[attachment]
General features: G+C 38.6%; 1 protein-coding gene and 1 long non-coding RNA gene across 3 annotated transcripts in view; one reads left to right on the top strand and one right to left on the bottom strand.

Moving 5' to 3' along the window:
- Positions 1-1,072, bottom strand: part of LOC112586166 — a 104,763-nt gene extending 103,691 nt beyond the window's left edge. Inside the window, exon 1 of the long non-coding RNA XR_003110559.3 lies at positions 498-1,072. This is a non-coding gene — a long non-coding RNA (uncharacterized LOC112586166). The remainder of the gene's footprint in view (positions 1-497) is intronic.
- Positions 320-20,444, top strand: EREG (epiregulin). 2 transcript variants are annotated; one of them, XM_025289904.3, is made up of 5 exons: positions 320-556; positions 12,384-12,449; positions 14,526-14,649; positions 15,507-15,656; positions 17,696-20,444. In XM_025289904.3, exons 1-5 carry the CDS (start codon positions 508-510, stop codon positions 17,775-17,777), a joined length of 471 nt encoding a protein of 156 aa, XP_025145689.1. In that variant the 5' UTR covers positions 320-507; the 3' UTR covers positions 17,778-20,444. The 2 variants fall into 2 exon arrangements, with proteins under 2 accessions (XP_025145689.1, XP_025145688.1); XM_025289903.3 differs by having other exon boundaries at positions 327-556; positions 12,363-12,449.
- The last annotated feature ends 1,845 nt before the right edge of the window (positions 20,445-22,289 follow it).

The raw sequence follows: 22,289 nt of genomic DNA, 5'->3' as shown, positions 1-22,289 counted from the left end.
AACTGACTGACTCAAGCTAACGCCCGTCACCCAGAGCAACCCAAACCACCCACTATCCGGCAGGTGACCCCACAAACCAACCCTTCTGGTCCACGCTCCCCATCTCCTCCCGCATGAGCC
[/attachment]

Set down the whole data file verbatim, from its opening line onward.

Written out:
General features: G+C 38.6%; 1 protein-coding gene and 1 long non-coding RNA gene across 3 annotated transcripts in view; one reads left to right on the top strand and one right to left on the bottom strand.

Moving 5' to 3' along the window:
- Positions 1-1,072, bottom strand: part of LOC112586166 — a 104,763-nt gene extending 103,691 nt beyond the window's left edge. Inside the window, exon 1 of the long non-coding RNA XR_003110559.3 lies at positions 498-1,072. This is a non-coding gene — a long non-coding RNA (uncharacterized LOC112586166). The remainder of the gene's footprint in view (positions 1-497) is intronic.
- Positions 320-20,444, top strand: EREG (epiregulin). 2 transcript variants are annotated; one of them, XM_025289904.3, is made up of 5 exons: positions 320-556; positions 12,384-12,449; positions 14,526-14,649; positions 15,507-15,656; positions 17,696-20,444. In XM_025289904.3, exons 1-5 carry the CDS (start codon positions 508-510, stop codon positions 17,775-17,777), a joined length of 471 nt encoding a protein of 156 aa, XP_025145689.1. In that variant the 5' UTR covers positions 320-507; the 3' UTR covers positions 17,778-20,444. The 2 variants fall into 2 exon arrangements, with proteins under 2 accessions (XP_025145689.1, XP_025145688.1); XM_025289903.3 differs by having other exon boundaries at positions 327-556; positions 12,363-12,449.
- The last annotated feature ends 1,845 nt before the right edge of the window (positions 20,445-22,289 follow it).

The raw sequence follows: 22,289 nt of genomic DNA, 5'->3' as shown, positions 1-22,289 counted from the left end.
AACTGACTGACTCAAGCTAACGCCCGTCACCCAGAGCAACCCAAACCACCCACTATCCGGCAGGTGACCCCACAAACCAACCCTTCTGGTCCACGCTCCCCATCTCCTCCCGCATGAGCC